The move was seen as victimisation by the principal as the KC BoG had constituted a fact-finding committee on December 5 on the complaint of the teachers about alleged unjust and unfair appointment of the registrar by the principal.

Meanwhile, in a press release issued on Saturday, KC Principal Prof Dr Bernadette L Dean clarified her position and reiterated that the services of contract employees had been dispensed with on completion of their contract with the college while services of government employees had been repatriated to the parent department according to the past practice.

She also claimed that the appointment of the registrar was made by the college administration after fulfilling requisite procedural formalities of duly advertising the post in the press and following appointment procedures.

Nonetheless, it is important to mention here that the Higher Education Department, Punjab, had expressed concerns over the sacking of the teachers and asked the college principal to wait until a report of the fact-finding committee.

Some KC students have also launched a campaign against the sackings and in this connection various forums like SMSs and the internet, including social networking website, are being used to 'spread the word' as the college is closed these days for annual winter and Christmas holidays.

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KUST VC kidnapping clue
Peshawar: Though his whereabouts have reportedly been traced, the authorities have failed to recover the kidnapped vice-chancellor of Kohat University of Science and Technology Prof Dr Lutfullah Kakakhel despite a passage of 51 days.

The VC had gone missing on November 6 while he was on way to the university from Peshawar. The authorities launched a crackdown on the Akhurwal tribesmen soon after the kidnapping of the senior academician and arrested several dozens tribal people and sealed properties of many others under the Collective Responsibility Clause of Frontier Crimes Regulation. However, the action failed to yield results.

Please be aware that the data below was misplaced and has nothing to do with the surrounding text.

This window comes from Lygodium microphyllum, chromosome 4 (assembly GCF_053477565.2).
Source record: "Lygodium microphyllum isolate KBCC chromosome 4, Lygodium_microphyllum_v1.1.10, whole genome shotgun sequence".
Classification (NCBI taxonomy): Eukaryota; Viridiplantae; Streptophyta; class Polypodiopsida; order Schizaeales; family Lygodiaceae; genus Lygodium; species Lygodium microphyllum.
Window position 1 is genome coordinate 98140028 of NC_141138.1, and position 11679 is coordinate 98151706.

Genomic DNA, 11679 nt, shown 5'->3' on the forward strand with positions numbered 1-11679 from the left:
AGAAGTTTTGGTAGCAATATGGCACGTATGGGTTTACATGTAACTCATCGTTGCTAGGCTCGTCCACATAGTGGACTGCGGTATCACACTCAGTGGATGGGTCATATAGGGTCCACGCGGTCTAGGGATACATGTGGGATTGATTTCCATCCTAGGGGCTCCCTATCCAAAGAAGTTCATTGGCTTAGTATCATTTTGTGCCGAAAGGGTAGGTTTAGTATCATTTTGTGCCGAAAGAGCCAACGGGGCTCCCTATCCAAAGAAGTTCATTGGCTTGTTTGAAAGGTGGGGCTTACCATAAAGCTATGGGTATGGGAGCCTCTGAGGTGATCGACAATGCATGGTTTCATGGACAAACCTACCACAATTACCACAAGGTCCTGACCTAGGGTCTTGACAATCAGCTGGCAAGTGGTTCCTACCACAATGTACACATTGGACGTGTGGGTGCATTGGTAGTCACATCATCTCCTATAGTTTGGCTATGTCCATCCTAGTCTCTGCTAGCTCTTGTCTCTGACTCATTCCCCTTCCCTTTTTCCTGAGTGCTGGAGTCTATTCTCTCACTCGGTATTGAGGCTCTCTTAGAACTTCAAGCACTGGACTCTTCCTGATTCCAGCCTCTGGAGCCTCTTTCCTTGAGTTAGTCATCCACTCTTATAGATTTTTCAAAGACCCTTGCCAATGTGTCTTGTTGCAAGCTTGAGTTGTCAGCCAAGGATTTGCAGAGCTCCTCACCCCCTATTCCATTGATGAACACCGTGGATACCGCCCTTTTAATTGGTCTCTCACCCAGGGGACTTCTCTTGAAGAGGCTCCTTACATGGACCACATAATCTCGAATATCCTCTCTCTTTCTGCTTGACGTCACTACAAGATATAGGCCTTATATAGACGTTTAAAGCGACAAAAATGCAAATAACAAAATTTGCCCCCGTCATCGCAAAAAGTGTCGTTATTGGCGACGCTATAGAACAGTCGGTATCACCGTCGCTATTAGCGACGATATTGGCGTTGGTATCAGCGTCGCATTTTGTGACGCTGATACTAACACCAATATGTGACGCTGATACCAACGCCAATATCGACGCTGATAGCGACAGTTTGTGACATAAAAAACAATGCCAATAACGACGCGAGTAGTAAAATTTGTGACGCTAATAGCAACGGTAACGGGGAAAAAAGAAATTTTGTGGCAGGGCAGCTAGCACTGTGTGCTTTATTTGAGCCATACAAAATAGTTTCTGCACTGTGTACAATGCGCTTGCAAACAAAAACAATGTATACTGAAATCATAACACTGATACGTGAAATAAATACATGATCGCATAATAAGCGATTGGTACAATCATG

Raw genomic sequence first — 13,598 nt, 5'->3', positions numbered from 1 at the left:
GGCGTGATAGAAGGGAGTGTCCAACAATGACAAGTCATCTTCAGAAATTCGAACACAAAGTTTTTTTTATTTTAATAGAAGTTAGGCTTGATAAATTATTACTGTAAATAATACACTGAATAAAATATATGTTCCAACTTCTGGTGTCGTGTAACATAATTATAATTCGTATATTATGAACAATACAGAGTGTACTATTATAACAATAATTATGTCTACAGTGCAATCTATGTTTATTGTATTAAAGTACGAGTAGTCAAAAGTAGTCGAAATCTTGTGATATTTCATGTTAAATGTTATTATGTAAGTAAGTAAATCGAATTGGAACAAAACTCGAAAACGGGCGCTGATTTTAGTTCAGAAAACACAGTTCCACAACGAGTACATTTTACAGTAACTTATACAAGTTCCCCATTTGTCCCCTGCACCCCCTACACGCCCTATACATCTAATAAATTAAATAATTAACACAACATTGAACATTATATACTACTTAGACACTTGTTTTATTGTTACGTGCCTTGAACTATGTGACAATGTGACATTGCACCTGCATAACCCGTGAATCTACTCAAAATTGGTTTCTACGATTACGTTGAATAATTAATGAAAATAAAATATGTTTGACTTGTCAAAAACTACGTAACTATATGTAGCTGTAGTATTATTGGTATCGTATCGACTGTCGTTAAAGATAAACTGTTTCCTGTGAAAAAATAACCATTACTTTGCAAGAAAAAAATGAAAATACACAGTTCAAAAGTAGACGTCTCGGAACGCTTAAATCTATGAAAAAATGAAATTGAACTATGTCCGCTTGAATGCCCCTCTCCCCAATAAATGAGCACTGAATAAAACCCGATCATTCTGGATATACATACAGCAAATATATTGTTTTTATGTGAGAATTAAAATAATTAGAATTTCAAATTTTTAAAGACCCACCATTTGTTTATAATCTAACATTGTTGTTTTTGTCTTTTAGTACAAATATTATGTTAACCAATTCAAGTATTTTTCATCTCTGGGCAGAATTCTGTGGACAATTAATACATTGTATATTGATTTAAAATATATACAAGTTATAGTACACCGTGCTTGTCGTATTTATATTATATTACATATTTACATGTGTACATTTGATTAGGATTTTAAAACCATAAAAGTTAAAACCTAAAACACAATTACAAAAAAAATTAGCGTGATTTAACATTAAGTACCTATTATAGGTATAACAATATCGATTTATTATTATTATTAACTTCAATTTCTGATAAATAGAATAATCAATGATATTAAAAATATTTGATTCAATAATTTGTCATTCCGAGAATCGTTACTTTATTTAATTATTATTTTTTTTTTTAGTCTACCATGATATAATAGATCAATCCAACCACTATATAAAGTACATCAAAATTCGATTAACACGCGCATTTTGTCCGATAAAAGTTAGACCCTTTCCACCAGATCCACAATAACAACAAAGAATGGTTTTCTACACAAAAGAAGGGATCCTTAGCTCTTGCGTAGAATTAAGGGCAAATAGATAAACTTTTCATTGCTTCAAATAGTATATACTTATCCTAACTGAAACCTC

For about 25 days of the abduction, the whereabouts of the kidnapped VC were not known, as the authorities had failed to locate him and none had claimed responsibility for the kidnapping. Later, the VC reportedly contacted his office in the university and some members of his family asking them to expedite efforts for his release. The authorities then came to know that the VC was in the custody of Tariq Afridi, commander of the Darra Taliban, who wanted release of his four commanders from the captivity of the security forces.

The teachers of public sector universities demanded of to the chancellor to ensure safe release of the VC, but to no avail. They held protests and set several deadlines for the authorities to ensure release of the VC, which too failed to bear fruit. But now the protests by teachers and students have lost momentum and efforts on the part of the political administration and security forces for his safe recovery have weakened.

Some senior professors of the University of Peshawar are of the opinion that now that his kidnappers and their demands are known, the government should take firm steps to get him recovered.

They said that no sincere efforts were being made for the prompt and safe recovery of the VC. Dr Lutfullah is a senior academician and pioneer of computer science and information technology in the NWFP. He had served as head of several institutions. He also served as advisor to the governor on information technology. The news